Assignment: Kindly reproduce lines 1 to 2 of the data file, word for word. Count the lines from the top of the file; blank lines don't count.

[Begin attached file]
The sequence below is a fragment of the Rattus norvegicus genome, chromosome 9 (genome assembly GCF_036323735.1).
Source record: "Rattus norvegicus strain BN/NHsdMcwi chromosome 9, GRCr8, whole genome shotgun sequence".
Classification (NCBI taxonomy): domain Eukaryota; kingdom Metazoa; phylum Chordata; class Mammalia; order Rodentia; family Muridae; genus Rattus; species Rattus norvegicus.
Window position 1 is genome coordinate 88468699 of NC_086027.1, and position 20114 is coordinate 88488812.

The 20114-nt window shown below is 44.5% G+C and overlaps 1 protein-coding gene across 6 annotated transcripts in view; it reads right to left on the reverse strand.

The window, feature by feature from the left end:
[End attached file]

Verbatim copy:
The sequence below is a fragment of the Rattus norvegicus genome, chromosome 9 (genome assembly GCF_036323735.1).
Source record: "Rattus norvegicus strain BN/NHsdMcwi chromosome 9, GRCr8, whole genome shotgun sequence".